Deep down, we all know that the best jobs in development come with a large bungalow and backyard, a 24/7 chauffeur, and diplomatic immunity. Here’s the only guide you’ll ever need to help you get there.

As we all know, national staff are all dying to become international staff. Who wouldn’t want a salary ten times higher along with their own driver? But how to do it? How to make that apparently impossible leap?

Well, comrades, finally the wait is over. Here, after many years of observation at close quarters as a national aid worker at a UN agency that will remain nameless, are the crucial rules for how to act, look and sound like international staff. Consider this my contribution to your “capacity building”.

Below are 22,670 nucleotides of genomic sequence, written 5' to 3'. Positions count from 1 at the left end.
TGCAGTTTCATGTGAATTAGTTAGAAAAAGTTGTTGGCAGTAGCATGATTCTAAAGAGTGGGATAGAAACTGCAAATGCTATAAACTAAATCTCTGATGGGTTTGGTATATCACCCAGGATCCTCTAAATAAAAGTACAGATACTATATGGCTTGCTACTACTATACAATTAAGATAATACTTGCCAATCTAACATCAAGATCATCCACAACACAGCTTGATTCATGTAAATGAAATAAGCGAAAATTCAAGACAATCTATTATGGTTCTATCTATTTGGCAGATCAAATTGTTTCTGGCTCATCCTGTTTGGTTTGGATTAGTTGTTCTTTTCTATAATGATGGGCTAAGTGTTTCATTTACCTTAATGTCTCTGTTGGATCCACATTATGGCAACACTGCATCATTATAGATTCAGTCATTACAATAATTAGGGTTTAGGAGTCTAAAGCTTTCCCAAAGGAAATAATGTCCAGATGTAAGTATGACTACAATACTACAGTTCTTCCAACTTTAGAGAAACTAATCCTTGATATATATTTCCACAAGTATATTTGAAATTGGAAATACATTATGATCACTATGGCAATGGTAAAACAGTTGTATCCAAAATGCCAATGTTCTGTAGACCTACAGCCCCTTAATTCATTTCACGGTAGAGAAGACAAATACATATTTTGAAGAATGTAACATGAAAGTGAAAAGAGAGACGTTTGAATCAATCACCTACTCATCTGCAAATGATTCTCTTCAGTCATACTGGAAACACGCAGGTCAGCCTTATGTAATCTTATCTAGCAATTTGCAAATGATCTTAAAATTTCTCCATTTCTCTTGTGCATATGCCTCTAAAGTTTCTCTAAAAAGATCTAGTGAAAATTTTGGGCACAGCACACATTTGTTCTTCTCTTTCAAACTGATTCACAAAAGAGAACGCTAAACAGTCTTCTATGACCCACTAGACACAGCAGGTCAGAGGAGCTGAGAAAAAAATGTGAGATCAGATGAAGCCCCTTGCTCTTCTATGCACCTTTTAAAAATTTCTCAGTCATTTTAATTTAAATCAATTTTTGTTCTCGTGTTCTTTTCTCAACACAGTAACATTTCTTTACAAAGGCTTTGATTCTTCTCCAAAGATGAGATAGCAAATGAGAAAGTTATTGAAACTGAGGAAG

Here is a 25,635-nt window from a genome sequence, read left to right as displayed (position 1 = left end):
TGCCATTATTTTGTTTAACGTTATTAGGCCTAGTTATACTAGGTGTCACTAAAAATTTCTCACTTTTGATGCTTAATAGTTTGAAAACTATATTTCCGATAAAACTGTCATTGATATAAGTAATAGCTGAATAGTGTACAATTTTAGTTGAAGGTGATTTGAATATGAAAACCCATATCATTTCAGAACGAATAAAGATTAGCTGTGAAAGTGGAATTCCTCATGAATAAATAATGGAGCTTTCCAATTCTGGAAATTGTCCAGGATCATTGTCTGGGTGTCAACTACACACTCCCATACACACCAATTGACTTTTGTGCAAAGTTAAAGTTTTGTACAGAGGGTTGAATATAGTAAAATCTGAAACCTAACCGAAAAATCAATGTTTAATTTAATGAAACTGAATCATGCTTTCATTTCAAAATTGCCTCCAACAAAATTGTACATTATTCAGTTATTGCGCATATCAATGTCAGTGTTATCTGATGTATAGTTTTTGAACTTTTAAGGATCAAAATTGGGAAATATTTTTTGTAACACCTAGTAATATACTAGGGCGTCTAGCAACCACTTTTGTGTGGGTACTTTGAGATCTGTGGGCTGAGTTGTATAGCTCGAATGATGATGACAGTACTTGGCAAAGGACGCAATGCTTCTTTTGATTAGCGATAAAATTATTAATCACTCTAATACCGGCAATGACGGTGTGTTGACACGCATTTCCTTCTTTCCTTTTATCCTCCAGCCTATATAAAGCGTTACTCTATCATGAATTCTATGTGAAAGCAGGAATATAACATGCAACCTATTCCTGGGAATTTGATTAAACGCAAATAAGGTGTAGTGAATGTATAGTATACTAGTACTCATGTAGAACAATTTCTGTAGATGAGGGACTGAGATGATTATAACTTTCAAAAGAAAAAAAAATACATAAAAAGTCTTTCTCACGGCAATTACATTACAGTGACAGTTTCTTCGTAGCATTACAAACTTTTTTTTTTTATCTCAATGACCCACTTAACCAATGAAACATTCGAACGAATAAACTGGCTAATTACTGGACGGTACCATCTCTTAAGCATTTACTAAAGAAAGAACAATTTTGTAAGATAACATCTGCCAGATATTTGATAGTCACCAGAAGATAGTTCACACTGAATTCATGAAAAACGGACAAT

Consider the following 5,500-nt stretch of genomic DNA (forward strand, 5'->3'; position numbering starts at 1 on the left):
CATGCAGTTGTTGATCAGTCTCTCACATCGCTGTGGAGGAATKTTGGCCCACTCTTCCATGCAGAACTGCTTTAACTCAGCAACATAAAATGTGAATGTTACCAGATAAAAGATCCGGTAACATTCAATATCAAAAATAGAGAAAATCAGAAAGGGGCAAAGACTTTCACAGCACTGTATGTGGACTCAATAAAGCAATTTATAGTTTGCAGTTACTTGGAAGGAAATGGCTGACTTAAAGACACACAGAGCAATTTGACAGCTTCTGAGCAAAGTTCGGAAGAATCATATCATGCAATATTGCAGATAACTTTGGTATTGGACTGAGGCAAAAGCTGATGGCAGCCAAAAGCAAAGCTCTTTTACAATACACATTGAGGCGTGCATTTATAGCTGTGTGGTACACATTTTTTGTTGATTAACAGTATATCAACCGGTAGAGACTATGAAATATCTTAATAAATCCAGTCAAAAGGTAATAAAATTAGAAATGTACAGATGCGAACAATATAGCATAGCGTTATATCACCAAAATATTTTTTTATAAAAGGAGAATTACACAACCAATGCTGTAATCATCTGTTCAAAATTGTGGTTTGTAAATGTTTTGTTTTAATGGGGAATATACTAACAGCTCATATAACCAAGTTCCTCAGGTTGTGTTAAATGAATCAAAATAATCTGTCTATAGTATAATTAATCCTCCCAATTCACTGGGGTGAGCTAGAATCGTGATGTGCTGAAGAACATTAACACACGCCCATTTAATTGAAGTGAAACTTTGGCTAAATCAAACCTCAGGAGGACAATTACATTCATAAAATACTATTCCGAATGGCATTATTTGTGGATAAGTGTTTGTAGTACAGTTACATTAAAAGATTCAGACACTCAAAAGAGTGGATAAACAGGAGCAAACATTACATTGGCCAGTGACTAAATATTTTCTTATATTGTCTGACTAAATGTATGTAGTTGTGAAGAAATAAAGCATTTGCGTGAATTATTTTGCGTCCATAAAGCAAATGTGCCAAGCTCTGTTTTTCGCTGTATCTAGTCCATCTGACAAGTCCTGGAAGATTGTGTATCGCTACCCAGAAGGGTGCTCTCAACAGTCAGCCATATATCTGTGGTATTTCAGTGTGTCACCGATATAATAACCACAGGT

1. Always, always talk about how busy you are.

It does not matter if it detracts from the actual work you’re meant to be “busy” doing. It is extremely important that everyone around you knows that you just regrettably don’t have time to mentor all the national staff you came here to save.

UN
Source: Fox/mmmsimpsons.tumblr.com

Read the next ten rules here.

We want IDR to be as much yours as it is ours. Tell us what you want to read. writetous@idronline.org
Guardian Global Development

Guardian Global Development

The Guardian's award-winning global development site was launched in 2010 to provide special focus on the millennium development goals — the eight targets set in 2000 by the United Nations Millennium Declaration with the aim of improving the lives of the world's poorest people by 2015. The site, which hosts comment from a range of voices around the globe, alongside news, features, debate, data and student resources, is made possible by part-funding from the Bill and Melinda Gates Foundation. The site is editorially independent of any sponsorship.

Write A Comment

Shares
Close Icon